KILLARNEY, ONTARIO – It doesn’t take long to decompress in Killarney, although a jump into the soothing waters of Lake Huron on a hot summer day certainly speeds up the process.
Lounging by the rocky shore of Georgian Bay, the stillness of the day is only occasionally broken by the sound of children playing on the beach or the gurgle of boats passing through the channel. Whether relaxing in the sun or feasting on mouth-watering fish and chips, Killarney offers a welcome respite from the complications of everyday life.
A five-hour drive north of Toronto, Killarney is famed for its rugged natural beauty. Outdoor lovers and artists flock to Killarney Provincial Park, yet the region is remote enough to have escaped the crowds and development experienced further south in Muskoka and the Kawarthas.
The village of Killarney is the hub for the region, nestled among the red granite rocks of the Canadian Shield. It’s a popular stop for sailboats and cruisers plying the Great Lakes, in addition to fans of hiking, kayaking, canoeing and rock-hounding.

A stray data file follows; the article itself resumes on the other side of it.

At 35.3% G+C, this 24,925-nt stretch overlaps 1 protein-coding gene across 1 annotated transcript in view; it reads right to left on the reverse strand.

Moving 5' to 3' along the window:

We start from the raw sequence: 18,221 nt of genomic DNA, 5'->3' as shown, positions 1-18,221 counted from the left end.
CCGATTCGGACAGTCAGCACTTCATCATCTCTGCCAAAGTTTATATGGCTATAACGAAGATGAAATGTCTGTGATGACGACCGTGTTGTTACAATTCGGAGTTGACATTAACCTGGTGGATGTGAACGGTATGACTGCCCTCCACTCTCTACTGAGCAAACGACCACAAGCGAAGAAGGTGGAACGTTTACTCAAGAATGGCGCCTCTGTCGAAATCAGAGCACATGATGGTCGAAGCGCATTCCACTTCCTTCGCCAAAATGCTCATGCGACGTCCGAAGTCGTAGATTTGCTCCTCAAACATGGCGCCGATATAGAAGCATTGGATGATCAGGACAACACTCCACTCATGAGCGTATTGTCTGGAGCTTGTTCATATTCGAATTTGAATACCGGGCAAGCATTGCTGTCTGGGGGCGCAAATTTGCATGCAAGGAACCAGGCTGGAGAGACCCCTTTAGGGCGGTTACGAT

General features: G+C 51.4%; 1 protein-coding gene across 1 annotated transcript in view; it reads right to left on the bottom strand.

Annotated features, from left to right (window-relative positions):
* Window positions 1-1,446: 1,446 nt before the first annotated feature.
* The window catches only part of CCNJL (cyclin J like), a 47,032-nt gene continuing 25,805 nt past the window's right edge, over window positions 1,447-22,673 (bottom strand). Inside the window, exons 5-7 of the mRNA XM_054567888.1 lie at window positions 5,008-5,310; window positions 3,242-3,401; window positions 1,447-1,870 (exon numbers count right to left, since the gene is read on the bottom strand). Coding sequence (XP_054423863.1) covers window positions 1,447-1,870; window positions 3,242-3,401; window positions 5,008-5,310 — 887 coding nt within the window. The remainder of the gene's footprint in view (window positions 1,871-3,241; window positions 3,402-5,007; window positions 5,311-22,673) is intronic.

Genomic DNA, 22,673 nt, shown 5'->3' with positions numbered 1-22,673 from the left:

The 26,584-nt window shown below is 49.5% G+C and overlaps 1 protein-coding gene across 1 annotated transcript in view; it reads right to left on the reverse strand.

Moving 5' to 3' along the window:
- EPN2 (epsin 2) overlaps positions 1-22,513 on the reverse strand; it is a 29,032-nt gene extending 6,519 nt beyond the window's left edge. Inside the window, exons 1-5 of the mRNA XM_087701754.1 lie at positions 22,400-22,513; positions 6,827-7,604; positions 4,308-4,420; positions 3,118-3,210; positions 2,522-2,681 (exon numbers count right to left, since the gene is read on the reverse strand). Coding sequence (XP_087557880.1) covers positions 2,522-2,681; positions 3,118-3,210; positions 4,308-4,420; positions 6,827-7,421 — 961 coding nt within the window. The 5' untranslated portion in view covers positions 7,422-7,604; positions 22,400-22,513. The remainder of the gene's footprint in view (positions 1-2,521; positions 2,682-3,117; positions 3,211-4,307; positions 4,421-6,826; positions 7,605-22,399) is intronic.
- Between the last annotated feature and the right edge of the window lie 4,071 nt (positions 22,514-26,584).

Here visitors will find Killarney Mountain Lodge, a 46-room resort on the eastern edge of town. Originally built as a private retreat for the Fruehauf Trailer Company of Detroit, the resort has been operated by Maury and Annabelle East since 1962.
The cottage-like design hasn’t changed much since then, with its inviting wood decor and comfortable furniture. Friendly activity directors check in with guests to inform them about scheduled sailing excursions, kayak lessons and scenic hikes. “We try to encourage people to take those trips,” says Mrs. East. “We hope that they get out either on the bay or on the inland lakes to see the beauty of the area.”
After a long day enjoying the outdoors, lodge visitors can enjoy comfort food made from tried and true recipes. Local ingredients are used whenever possible, from fresh pan-fried fish to succulent wild blueberries.
Herbert Fisheries Fish and Chips
Killarney’s main culinary attraction is Herbert Fisheries Fish and Chips. People have been known to fly in to town for the sole purpose of tasting their French fries and whitefish, lightly-battered and cooked to flaky perfection. There are no frozen fish sticks here; the catch is brought in daily from Lake Huron.
The Group of Seven
Killarney Provincial Park has been a popular spot for artists ever since the region was featured in paintings by the Group of Seven. A. Y. Jackson was so concerned about logging that he spearheaded a successful lobbying effort to set aside land to protect its rugged beauty, eventually leading to the founding of the park.
This article was originally published in Metro News. You can find it here.